Chapter 774 5 permits a qualified applicant 6 interested in building low or moderate income housing to file with a board of appeals an application for a comprehensive permit instead of filing separate applications with each local agency or official having jurisdiction over various aspects of the proposed project. The statute allows the board of appeals to grant a single comprehensive permit for construction after considering the recommendations of the local agencies or officials. General Laws c. 40B, § 21, establishes a specific time period within which the board of appeals must make its decision. If the board makes no decision within this period, 'the application shall be deemed to have been allowed and the comprehensive permit or approval shall forthwith issue.' § 21. If the board issues a comprehensive permit, any person aggrieved by its decision may appeal to the District or Superior Court as provided in § 21 of G.L. c. 40A.

Whenever the board of appeals denies an application or grants it with conditions which make the building or operation of the proposed housing project 'uneconomic,' 7 § 22 grants the applicant a right of appeal to the committee. The committee is required to conduct a full hearing with a stenographic record within twenty days of the receipt of the applicant's appeal and it must render a written decision 'stating its findings of fact, its conclusions and the reasons therefor within thirty days after the termination of the hearing, unless such time shall have been extended by mutual agreement between the committee and the applicant.' Section 23 limits the committee's review to determining whether the board of appeals' decision to deny the application was 'reasonable and consistent with local needs' 8 as defined by § 20. If the board grants the application subject to conditions, § 23 limits the committee's review to determining whether the conditions make the construction or operation of the housing uneconomic and whether the conditions are consistent with local needs. If the board's decision to deny the permit or to impose uneconomic conditions on its approval is found to be consistent with local needs, the committee must affirm the board's decision. 'If the committee finds, in the case of a denial, that the decision of the board of appeals was unreasonable and not consistent with local needs, it shall vacate such decision and shall direct the board to issue a comprehensive permit or approval to the applicant.' § 23. If the committee finds that the conditions imposed by the board in approving the application make the building or operation of the housing 'uneconomic' and that the board's decision is not consistent with local needs, the committee 'shall order such board to modify or remove any such condition or requirement so as to make the proposal no longer uneconomic and to issue any necessary permit or approval.' The committee's decision is subject to judicial review in accordance with c. 30A's provisions. G.L. c. 40B, § 22.

1. Does c. 774 Confer upon both the Committee and the Boards the Power to Override Local Zoning Regulations to the Extent that such Regulations Conflict with the Implementation of c. 774?

The boards argue that the Legislature did not intend to grant the power to override local zoning by-laws or ordinances to any authority when it enacted c. 774. Thus, their respective decisions to deny comprehensive permits in these cases were reasonable and consistent with local needs because neither they nor the committee had authority to issue comprehensive permits for a use of land not permitted under local zoning by-laws. The boards contend that the Legislature's purpose in enacting c. 774 was merely to provide a streamlined procedure for processing applications for the necessary local approvals of construction of low or moderate income housing. Where previously an applicant was forced to negotiate with various local agencies or officials before gaining their approval, c. 774's new time limits expedited the process by allowing the applicant to apply for and obtain a comprehensive permit from a single agency, the board of appeals. The committee argues, to the contrary, that the text, history, and context of c. 774 indicate that the Legislature intended to confer to both the board and the committee the power to override any local requirements and regulations, including zoning by-laws, which prevented the construction of low and moderate income housing when such housing is deemed 'consistent with local needs.'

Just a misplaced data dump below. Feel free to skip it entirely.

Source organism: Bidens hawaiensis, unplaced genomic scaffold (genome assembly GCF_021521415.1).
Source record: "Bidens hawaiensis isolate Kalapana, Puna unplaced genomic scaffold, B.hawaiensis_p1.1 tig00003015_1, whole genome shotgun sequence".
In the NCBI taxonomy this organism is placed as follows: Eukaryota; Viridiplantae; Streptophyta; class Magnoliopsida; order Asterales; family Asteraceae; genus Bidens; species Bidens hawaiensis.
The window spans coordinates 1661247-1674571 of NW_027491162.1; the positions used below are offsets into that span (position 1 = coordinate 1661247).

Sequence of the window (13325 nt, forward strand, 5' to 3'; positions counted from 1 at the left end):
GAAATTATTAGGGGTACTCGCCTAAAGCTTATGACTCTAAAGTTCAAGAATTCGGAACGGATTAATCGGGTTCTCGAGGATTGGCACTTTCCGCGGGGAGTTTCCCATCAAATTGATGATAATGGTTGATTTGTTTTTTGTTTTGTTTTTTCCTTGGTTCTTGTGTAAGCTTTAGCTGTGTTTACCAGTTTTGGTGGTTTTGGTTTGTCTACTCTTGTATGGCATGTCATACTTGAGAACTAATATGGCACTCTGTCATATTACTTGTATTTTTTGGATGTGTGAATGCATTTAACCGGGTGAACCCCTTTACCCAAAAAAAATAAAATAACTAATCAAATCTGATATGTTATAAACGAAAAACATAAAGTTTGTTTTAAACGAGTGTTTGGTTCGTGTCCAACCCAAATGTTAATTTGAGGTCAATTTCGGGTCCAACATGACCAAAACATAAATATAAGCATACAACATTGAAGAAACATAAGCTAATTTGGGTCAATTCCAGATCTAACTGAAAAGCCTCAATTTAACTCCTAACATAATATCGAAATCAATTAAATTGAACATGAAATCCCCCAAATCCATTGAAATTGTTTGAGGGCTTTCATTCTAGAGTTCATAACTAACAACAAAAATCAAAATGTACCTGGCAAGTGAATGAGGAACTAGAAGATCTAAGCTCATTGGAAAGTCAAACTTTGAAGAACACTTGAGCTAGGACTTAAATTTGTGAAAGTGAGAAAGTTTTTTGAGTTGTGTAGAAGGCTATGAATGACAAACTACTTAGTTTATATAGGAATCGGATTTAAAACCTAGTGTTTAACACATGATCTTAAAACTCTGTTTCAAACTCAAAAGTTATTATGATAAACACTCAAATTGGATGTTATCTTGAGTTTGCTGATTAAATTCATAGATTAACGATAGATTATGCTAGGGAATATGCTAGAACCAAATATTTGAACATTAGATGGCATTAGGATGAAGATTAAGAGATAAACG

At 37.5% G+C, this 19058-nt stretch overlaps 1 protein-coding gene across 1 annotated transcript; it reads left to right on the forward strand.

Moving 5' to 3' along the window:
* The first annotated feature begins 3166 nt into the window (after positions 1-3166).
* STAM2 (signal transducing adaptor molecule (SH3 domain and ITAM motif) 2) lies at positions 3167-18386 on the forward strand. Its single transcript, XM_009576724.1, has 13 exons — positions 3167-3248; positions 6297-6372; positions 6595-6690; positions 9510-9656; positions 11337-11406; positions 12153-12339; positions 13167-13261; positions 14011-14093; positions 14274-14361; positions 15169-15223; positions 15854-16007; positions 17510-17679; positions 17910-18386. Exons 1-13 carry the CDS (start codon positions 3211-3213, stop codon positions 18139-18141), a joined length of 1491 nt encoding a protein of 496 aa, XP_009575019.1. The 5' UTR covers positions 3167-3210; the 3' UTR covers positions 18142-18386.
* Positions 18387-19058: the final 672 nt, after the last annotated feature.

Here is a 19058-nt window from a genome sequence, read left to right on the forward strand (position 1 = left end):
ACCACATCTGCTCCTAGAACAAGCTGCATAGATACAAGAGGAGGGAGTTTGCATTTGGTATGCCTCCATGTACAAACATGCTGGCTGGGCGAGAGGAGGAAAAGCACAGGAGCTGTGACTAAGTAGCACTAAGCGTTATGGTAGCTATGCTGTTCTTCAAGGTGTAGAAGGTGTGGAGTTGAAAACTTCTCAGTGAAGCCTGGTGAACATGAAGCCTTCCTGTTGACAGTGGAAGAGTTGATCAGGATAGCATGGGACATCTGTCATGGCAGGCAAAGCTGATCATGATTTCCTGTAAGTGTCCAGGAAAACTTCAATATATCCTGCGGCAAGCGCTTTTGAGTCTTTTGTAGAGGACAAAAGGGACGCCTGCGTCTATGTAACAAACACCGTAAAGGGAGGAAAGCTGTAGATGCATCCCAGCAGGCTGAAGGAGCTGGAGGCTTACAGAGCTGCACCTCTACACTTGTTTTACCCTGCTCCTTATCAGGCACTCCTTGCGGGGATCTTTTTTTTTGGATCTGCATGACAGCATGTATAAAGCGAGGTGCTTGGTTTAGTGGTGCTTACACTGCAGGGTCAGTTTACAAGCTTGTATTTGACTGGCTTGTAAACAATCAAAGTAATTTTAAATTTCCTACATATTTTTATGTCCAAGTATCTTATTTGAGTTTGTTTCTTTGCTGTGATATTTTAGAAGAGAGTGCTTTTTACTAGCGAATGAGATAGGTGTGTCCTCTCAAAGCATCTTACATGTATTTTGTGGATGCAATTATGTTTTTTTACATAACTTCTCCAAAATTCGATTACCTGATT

To resolve this controversy over c. 774's essential purpose, we Must examine its detailed legislative history to determine the nature of the problem that the statute was designed to remedy. The boards' interpretation of the statute rests on their argument that the Legislature was chiefly concerned with speeding up the processing of applications for the construction of low and moderate income housing. However, the legislative history of c. 774 indicates that the Legislature was more concerned with the cities' and towns' possible use of their zoning powers to exclude low and moderate income groups.

The legislative history of c. 774 begins with a 1967 Senate Order, No. 933, which directed the Legislative Research Couneil (Council) to 'undertake a study and investigation relative to the feasibility and implications of restricting the zoning power to cities and county governments with particular emphasis on the possibility...